The longer I teach, the more I value simplicity and careful thought. There was a time when I chased after every piece of equipment I could get my hands on. I absolutely had to have more computers, software, instruments, books, microphones, and on and on. Now all of these things are useful, and all of them add value to the music education I or any other music teacher gives students. But they are not the game changers I once thought they were. There is no substitute for good teaching, and teachers, not equipment or technology, provide it. Having clearly established goals, being attentive and responsive to the progress each child is making, and guiding students to completing them are hallmarks of good teaching.
Having said that, there is a short list of things that I would be hard pressed to do without. These include my phone and an amplifier and speakers to plug it into on which I play music for my class, provide a metronome, utilize a tuner and find reference pitches. I also need a white board; preferably with permanent staff lines printed on, or if not a staff liner tool, and dry erase markers. I need chairs for the students to sit in, space for them to move in, printed music for them to sight sing from, some kind of pitched instruments for them to play—preferably Orff barred instruments, recorders, and boom whackers—and rhythm instruments that include African drums, guiros, woodblocks, claves, maracas, agogo bells, cow bells, and Lummi sticks. I also need to be teaching in a room where other adults aren’t meeting, talking, or otherwise distracting my students or me. With these things, I can teach musicianship anywhere—in my own classroom, or with a cart in someone else’s classroom.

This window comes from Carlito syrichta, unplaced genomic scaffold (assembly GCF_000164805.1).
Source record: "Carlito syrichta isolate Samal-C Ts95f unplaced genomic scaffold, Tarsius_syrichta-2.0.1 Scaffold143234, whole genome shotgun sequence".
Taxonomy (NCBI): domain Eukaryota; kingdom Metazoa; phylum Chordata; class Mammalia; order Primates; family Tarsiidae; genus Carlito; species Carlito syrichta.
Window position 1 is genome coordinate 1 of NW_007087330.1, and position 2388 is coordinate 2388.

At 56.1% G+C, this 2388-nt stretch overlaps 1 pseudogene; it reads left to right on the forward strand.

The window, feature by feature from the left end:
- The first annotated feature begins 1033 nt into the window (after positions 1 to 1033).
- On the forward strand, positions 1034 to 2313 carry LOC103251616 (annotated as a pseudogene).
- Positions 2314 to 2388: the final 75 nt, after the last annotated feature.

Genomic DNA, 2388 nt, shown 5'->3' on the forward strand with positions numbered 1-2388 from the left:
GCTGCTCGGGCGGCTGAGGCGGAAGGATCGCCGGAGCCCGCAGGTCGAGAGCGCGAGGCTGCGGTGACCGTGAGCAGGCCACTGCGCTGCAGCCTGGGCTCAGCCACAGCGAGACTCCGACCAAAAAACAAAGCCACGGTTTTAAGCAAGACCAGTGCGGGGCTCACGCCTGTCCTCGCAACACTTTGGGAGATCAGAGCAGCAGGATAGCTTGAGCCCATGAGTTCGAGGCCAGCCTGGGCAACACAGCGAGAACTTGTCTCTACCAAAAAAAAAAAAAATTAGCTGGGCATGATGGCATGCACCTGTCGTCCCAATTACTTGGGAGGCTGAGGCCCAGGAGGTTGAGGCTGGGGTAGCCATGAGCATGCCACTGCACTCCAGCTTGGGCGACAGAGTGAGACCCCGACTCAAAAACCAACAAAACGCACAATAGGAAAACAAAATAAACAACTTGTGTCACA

Beyond these essentials, there is a clear desire for a well-tuned piano or electric piano, a keyboard lab, and digital recording equipment for use in assessing students and creating audio portfolios. One caution about pianos: they are easy to over use. They are horrible for training young voices because matching pitch with one is often more difficult than with another human voice, and the tempered scale trains singers to sing out of tune if they are learning their tuning from the piano. My middle school students would love a piano lab. It seems most of those students want to learn the piano, and would derive great benefit from having the opportunity to have their music class in a keyboard lab.
While these things beyond the essentials are great and fine to have, there is one investment that tops them all, and that is to invest in you. I live by the belief that I must be a better teacher this year than I was last year, no matter how good I was then. I can always improve, learn new methods, new strategies, new materials. I can always learn more about my students; how they learn, how they don’t learn, and what motivates them. When I learn a better way of teaching something, that is better than getting a new piece of equipment, because my new learning is plug and play, and more customizable than a xylophone, or sound system. Doing the basics better keeps me true to my valuing of simplicity. Teaching and students are already complicated enough. Anything I can do to simplify is always helpful, and I can more effectively give careful thought to the simple than to the complicated. This is a strategy we all can count on.